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Wednesday, July 22, 2009

Updated: Home "inspection" by Pillar to Post

EDIT August 9th: Well, I guess one thing about speaking your mind is that sometimes you end up eating your words. Turns out there was indeed a leaky old oil tank on the property and we are indeed in need of an environmental assessment. My apologies to Pillar to Post on that - had they not alerted us to the mystery fuel line, we would likely have ended up in major financial trouble down the road.

I still maintain, though, that they should have checked the area under the patio in the first place and also that they should have been more professional when asked for followup information.

So, Sean and I are buying a house and selling the condo that we have been living in for the past four years. It's funny how many little projects need to be done and it's also funny how we haven't gotten around to doing them until two weeks before we need to get the place on the market. The great thing about it is, I get to spend a lot more time at a couple of my favourite home improvement stores and also get to interact with many individuals from an industry that I love - the real estate industry. We are fortunate to have a fantastic agent, Chris O'Neill of Royal LePage here in St. John's, and so far, things such as arranging for banking, contractors and legal has gone very well. We thought that our home inspection was going to fit into this category also, but I'm sad to say that we were mistaken.

We had Pillar to Post come out to our new house for your standard inspection. We had no issues with scheduling the appointment and Ed and Edward spent about three hours there. When we met them at noon to pay their (very reasonable) fee, Ed gave us a walk-through of the whole house, giving a verbal summary of the items that we should expect to see in our official inspection report. He assured us that we would receive the soft copy by about 6 o'clock pm and advised us of a couple items that we might wish to have a specialist look at (a chimney sweep to check the flue, the oil company to comment on the furnace, etc.). No problems here; we certainly didn't want a false assurance of anything that the inspector didn't feel qualified to assess.

One thing that Ed was a little concerned about was a covered oil line in the basement which appeared to lead underground. Knowing the environmental impact of such a treasure being buried beneath the garden, we thought that we'd best call in some additional resources to determine whether there had ever been an underground oil storage tank. It seemed like a real cause for concern, especially since we know that the neighbours had a tank removed from their property several years ago and their house is of similar age and design as our prospective new home. EDIT: We thought we knew that the neighbours had a tank removed from their property having been told by the home inspector that he spoke with them and told him that they found one. Today, Sean talked to the neighbour and found out that they did indeed have a phase 2 assessment done on their property but no tank or contamination was found. That's another miscommunication by Pillar to Post.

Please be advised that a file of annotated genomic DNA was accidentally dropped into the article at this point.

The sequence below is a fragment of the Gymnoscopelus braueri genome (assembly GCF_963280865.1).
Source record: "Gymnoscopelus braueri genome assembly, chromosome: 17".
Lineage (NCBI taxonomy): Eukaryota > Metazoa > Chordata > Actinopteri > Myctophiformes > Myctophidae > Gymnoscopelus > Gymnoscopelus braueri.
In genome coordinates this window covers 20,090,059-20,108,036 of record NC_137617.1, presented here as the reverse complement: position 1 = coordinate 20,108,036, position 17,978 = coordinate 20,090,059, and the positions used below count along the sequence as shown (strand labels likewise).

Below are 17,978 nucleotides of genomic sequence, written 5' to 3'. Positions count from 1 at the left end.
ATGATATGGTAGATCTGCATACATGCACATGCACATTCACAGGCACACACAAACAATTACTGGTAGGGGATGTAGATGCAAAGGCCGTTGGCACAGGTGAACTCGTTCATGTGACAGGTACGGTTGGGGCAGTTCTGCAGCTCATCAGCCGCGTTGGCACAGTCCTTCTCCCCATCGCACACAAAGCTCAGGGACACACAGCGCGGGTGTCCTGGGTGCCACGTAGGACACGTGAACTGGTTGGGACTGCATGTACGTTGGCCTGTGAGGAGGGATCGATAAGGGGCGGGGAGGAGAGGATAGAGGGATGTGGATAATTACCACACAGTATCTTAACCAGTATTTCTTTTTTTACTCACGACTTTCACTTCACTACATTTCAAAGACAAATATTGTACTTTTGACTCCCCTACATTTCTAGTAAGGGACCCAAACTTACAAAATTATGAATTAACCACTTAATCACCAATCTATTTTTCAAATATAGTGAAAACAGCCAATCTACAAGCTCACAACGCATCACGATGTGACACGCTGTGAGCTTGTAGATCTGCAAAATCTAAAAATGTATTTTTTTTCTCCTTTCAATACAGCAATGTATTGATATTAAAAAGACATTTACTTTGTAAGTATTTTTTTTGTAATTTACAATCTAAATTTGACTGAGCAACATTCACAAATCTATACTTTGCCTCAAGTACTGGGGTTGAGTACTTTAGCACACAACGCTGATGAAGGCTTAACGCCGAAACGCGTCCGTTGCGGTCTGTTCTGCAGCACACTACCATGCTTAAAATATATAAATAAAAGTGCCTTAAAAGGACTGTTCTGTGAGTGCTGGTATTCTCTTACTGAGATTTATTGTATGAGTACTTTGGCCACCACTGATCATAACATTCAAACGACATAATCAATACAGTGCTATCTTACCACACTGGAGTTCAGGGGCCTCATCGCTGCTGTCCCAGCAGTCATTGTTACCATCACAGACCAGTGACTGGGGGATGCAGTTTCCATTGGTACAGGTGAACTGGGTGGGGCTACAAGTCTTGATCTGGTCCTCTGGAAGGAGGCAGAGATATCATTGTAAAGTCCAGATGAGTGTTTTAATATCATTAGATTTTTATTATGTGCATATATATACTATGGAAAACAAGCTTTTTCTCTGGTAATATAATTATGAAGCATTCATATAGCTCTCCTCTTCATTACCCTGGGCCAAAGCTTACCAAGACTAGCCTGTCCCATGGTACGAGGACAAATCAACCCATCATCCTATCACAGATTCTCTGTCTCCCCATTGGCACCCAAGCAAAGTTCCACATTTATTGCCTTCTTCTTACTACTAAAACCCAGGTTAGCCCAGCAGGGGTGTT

I spent all afternoon on the phone with surprisingly helpful and forthcoming employees of the City of St. John's, the Department of Environment, Harvey's Oil and the like, and came to the conclusion that nobody knows for sure whether an underground tank was ever used on this property. Apparently, before the new regulations came in, one was not obligated to report when a tank was removed unless soil contamination was present. Back to square one. Or so we thought.

Chris, our agent extraordinaire, called us at 5 o'clock yesterday evening to tell us that he was determined to get to the bottom of this, so he did what any good agent would do (NOT!) - he went to the property, got under the (easily accessible) patio and found the spot where the oil line should come out. Lo and behold, sticking up out of the ground right where he expected it, was the end of an oil line that had obviously once connected to an above-ground fuel storage tank. Apparently Ed left out a major detail - no inspection of the foundation underneath the patio, an area in which he should have had a concern given the fact that a fuel line might have been present.

So we managed to resolve this question on our own, but after paying Pillar to Post $500 for a thorough inspection, we really shouldn't have had to do so. A phone call to Ed was met with absolute nonchalance and no apology or offer to come out and double check this area of the house that he so obviously missed. And to top it all off, our email report that we expected by 6 pm did not arrive until after 11 last night.

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